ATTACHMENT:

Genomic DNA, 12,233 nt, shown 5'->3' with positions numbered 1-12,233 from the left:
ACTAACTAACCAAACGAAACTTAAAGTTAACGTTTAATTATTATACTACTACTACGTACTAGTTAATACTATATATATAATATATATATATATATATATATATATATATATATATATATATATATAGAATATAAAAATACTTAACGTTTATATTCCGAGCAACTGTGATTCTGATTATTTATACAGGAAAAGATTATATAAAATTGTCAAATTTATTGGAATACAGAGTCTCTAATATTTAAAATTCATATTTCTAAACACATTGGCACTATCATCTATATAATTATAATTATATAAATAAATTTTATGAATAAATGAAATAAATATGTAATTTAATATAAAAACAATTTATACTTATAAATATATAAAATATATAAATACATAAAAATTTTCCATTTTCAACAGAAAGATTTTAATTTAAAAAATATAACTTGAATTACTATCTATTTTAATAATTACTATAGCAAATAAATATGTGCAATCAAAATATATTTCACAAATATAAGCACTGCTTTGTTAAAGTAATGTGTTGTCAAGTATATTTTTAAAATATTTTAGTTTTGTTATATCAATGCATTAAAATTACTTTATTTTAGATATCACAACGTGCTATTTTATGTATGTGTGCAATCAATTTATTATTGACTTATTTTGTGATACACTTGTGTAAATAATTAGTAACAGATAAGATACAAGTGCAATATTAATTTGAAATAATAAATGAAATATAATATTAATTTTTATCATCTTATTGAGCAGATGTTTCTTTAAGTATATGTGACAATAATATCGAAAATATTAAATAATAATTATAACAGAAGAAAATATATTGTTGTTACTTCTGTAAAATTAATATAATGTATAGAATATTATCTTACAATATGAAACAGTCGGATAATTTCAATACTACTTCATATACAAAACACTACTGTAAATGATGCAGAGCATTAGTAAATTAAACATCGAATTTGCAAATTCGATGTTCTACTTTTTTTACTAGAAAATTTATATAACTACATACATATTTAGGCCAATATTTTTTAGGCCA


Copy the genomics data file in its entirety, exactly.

Genomic DNA, 12,233 nt, shown 5'->3' with positions numbered 1-12,233 from the left:
ACTAACTAACCAAACGAAACTTAAAGTTAACGTTTAATTATTATACTACTACTACGTACTAGTTAATACTATATATATAATATATATATATATATATATATATATATATATATATATATATATATAGAATATAAAAATACTTAACGTTTATATTCCGAGCAACTGTGATTCTGATTATTTATACAGGAAAAGATTATATAAAATTGTCAAATTTATTGGAATACAGAGTCTCTAATATTTAAAATTCATATTTCTAAACACATTGGCACTATCATCTATATAATTATAATTATATAAATAAATTTTATGAATAAATGAAATAAATATGTAATTTAATATAAAAACAATTTATACTTATAAATATATAAAATATATAAATACATAAAAATTTTCCATTTTCAACAGAAAGATTTTAATTTAAAAAATATAACTTGAATTACTATCTATTTTAATAATTACTATAGCAAATAAATATGTGCAATCAAAATATATTTCACAAATATAAGCACTGCTTTGTTAAAGTAATGTGTTGTCAAGTATATTTTTAAAATATTTTAGTTTTGTTATATCAATGCATTAAAATTACTTTATTTTAGATATCACAACGTGCTATTTTATGTATGTGTGCAATCAATTTATTATTGACTTATTTTGTGATACACTTGTGTAAATAATTAGTAACAGATAAGATACAAGTGCAATATTAATTTGAAATAATAAATGAAATATAATATTAATTTTTATCATCTTATTGAGCAGATGTTTCTTTAAGTATATGTGACAATAATATCGAAAATATTAAATAATAATTATAACAGAAGAAAATATATTGTTGTTACTTCTGTAAAATTAATATAATGTATAGAATATTATCTTACAATATGAAACAGTCGGATAATTTCAATACTACTTCATATACAAAACACTACTGTAAATGATGCAGAGCATTAGTAAATTAAACATCGAATTTGCAAATTCGATGTTCTACTTTTTTTACTAGAAAATTTATATAACTACATACATATTTAGGCCAATATTTTTTAGGCCA